For example, a commenter here claims “the ’multi-cultural’ issue has provided the catalyst for this act.’  I bet conservatives throughout Europe are doing the same thing – opportunistically using this dreadful event to argue their extreme approach to the cultural problems in Europe. Fortunately the Norwegians have adopted a far more adult and humane response – and most people admire them for it.

This “catalyst” argument can, and probably will, be used on all these issues – feminism, religion, climate change, immigration, religious privilege, etc., – to divert the discussion onto conservative hobby horses. And away from the immense and real problem of hatred and terrorism.

And if we want to look for real catalysts none of these issues really qualify. The real catalyst for Breivik’s terror is the climate of conservative hatred that is so often promoted on these issues. The “them vs us” mentality promoted on issues like feminism, politics, reproductive rights, family, climate change, etc.

It’s not a terrifically big step to go from Christopher Monckton’s advocacy of prosecuting climate scientists and imprisoning the to the final solution – assassination of one’s political foes, even those with the same ethnicity and religion. Even children or teenagers (as in the Labour Party camp on Utøya).

So you don’t have to

Breivik has been very clever in preparing and making his compendium freely available before his acts of terror. He obviously fantasised that these ideas could lead to popular support for a patriotic, conservative, European revolution.

I certainly hope it has the opposite reaction. Once people see these relatively populist conservative issues connected with sich inhumane terror, surely this will help discredit those ideas? (Perhaps that’s why the local conservative bloggers are so quiet). So in a sense I think it is worth becoming familiar with his programme.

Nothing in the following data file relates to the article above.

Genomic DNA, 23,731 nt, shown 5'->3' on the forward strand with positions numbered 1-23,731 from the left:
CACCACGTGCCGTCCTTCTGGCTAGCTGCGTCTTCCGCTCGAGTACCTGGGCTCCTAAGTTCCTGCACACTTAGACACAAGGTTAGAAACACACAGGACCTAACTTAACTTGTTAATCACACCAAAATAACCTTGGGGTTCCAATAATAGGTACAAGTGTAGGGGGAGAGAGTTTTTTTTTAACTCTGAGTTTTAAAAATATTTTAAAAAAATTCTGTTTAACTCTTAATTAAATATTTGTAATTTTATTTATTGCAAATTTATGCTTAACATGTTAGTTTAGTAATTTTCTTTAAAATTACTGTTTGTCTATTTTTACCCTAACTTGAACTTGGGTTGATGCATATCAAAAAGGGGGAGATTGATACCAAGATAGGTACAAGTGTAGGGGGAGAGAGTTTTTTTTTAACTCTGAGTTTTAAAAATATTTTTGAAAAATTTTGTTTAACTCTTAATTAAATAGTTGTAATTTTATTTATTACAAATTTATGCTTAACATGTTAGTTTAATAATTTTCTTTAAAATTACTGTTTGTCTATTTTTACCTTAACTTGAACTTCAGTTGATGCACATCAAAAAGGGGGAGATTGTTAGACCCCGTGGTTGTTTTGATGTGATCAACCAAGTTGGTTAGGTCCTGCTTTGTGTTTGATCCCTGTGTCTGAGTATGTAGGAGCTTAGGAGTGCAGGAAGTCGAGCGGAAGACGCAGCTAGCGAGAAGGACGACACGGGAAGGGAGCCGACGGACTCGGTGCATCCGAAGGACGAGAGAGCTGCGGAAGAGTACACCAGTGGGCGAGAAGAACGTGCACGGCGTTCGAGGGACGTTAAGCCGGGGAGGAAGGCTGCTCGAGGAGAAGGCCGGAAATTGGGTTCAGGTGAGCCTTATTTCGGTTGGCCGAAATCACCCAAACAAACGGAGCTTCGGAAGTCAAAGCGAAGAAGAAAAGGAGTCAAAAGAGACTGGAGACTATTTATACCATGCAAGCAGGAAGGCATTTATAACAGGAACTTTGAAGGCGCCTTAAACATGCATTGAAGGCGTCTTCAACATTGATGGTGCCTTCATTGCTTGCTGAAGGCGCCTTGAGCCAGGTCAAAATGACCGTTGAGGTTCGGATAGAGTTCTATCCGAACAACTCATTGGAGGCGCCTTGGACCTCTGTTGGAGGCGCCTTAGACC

Few people will bother reading this tedious 1500 page document but much of it will be repeated on the internet and in newspapers. I recommend anyone interested to follow JeffSharlet (@JeffSharlet) on twitter. he is currently reading, and briefly reporting on, that document. Follow the tag  #ReadingBreivik. Sharlet is a published author – I recommend his books C Street: The Fundamentalist Threat to American Democracy and The Family: The Secret Fundamentalism at the Heart of American Power.  Jeff will probably be writing some in-depth articles on Breivik and there is rumour of a Blogging Heads interview.

Breivik has made problems of “multi-culturalism” worse

Finally, Sam Harris makes some valid points in his blog post Christian Terrorism and Islamophobia. He is critical of the presentation of  as a “Christian fundamentalist.” He is clearly a cultural Christian and advocates elements of theocracy and religious discrimination. But his writing don’t across as that of a fundamentalist. Clearly conservative and anti-Islam.

But that introduces another problem. There are religious and cultural problems in Europe. There is a lot of Islamophobia. The later makes proper discussion of these problems difficult. A simple discussion of religious privilege, problems of Sharia law, tax exemptions, faith schools, etc., can cause a naive liberal response involving charges of islamophobia.

So the diversionist tactic promoting the idea that the cause of this terrorism is the “catalyst” of Islam or “multi-culturalism” will only increase the reluctance to sensibly discuss these issues.

As Sam says: “the final irony of Breivik’s despicable life is that he has made that truth even more difficult to speak about.”

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Terror in Norway Ken Perrott Jul 24

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Norwegian island of Utøya

The bombing and mass murder in Oslo and Utøya, Norway, are both a shock and a surpise. How could the terrorist be so inhuman? And why Norway, usually considered one of the most sensible countries in the world?